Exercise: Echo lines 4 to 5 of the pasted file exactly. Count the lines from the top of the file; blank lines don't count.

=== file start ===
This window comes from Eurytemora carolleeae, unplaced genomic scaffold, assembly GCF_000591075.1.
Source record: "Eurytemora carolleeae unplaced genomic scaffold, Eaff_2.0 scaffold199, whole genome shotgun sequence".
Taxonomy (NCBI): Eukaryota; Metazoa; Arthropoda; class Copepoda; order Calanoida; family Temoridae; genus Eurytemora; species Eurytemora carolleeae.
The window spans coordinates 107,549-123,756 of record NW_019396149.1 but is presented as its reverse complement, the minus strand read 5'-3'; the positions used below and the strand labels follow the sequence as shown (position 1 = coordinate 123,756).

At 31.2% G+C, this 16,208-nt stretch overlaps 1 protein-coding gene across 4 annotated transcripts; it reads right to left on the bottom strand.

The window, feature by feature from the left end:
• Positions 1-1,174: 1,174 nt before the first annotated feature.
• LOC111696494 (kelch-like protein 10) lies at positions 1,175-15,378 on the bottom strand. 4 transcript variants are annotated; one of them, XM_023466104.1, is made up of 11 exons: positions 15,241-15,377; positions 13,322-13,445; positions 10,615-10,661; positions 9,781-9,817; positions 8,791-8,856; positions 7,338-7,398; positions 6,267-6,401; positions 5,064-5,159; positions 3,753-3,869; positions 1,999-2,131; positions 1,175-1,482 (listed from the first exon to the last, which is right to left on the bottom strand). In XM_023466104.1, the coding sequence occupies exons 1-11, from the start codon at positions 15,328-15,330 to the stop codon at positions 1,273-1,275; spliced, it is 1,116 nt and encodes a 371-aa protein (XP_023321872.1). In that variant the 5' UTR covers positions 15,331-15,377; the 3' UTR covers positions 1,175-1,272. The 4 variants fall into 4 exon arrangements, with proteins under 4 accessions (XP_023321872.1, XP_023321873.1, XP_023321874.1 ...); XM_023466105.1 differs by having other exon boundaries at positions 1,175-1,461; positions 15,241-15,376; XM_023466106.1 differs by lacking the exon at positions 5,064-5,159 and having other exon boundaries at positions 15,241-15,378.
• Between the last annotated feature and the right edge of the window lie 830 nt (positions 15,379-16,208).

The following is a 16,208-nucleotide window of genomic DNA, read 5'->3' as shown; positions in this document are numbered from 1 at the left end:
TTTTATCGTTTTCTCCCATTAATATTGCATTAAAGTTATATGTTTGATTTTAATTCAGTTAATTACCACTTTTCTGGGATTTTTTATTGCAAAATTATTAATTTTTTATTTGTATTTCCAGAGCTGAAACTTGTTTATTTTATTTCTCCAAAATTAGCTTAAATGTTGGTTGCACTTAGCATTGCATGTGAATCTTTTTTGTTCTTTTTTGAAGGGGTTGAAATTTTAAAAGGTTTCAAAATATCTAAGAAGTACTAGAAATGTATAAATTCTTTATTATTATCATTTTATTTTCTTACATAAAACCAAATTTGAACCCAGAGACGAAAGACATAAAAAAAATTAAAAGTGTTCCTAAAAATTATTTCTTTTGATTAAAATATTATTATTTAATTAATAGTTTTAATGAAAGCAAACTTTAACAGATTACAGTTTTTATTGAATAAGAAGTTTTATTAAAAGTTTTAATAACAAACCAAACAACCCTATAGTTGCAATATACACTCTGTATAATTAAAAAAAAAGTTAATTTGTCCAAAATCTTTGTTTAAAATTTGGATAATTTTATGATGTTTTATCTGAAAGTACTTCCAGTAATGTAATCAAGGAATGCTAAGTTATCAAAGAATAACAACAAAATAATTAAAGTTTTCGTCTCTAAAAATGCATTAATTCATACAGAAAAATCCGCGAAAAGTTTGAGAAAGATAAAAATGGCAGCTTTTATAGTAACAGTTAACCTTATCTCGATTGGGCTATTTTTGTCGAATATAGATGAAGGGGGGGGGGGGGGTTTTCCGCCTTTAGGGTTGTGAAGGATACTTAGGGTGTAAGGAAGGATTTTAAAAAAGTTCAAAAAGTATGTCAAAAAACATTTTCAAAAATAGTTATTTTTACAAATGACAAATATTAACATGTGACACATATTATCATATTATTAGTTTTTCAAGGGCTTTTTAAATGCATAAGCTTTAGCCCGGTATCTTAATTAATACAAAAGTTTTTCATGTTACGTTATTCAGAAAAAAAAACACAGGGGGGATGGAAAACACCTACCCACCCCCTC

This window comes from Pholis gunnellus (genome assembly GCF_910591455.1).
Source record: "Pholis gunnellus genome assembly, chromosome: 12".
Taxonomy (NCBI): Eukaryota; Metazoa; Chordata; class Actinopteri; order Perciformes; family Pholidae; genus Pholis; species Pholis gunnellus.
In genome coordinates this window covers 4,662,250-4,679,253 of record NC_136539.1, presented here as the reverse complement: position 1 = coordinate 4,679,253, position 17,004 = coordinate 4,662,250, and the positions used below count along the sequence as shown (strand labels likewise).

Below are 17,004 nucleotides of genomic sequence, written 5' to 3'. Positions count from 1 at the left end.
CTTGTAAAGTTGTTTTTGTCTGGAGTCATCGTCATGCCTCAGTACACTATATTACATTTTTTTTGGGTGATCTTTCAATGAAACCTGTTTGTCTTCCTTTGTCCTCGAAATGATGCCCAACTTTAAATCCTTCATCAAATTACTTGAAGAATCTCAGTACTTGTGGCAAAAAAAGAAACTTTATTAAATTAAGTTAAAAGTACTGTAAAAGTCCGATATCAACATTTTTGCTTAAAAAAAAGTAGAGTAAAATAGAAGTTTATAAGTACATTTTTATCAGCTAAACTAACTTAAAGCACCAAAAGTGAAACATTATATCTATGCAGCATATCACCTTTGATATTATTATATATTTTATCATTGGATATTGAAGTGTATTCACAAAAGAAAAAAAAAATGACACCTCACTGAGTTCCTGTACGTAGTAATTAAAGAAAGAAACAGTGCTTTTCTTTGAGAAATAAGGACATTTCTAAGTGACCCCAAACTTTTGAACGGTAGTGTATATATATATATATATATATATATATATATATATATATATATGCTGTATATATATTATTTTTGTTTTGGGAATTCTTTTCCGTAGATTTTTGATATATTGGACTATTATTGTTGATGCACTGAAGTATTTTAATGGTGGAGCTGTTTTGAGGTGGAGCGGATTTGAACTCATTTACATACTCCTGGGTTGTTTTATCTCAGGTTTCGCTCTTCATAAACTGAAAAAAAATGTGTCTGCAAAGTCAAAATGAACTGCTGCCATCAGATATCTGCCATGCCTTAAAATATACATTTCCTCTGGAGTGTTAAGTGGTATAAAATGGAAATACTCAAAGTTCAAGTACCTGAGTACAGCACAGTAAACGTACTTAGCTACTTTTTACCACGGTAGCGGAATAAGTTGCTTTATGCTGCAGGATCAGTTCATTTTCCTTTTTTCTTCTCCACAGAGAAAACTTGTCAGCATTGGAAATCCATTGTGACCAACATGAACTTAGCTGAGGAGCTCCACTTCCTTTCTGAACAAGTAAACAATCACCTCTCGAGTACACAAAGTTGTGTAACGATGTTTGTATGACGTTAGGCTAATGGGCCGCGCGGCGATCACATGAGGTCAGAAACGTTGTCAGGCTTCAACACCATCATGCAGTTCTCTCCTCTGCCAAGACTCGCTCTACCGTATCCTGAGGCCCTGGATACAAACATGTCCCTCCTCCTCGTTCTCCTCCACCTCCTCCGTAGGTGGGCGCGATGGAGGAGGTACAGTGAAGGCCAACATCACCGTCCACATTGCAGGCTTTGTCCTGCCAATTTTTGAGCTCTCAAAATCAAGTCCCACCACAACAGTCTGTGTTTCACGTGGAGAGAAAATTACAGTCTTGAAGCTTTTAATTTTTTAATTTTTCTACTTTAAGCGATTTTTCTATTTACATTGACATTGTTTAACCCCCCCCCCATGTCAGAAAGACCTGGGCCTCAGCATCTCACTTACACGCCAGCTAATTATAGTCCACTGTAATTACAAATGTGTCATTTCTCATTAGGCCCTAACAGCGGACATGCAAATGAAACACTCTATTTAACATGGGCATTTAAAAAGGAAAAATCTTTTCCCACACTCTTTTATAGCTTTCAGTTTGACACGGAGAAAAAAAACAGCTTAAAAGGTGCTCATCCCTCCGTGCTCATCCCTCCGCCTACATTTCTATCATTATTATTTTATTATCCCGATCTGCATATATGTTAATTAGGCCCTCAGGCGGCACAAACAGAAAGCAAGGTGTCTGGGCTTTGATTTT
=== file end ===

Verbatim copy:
The window spans coordinates 107,549-123,756 of record NW_019396149.1 but is presented as its reverse complement, the minus strand read 5'-3'; the positions used below and the strand labels follow the sequence as shown (position 1 = coordinate 123,756).

At 31.2% G+C, this 16,208-nt stretch overlaps 1 protein-coding gene across 4 annotated transcripts; it reads right to left on the bottom strand.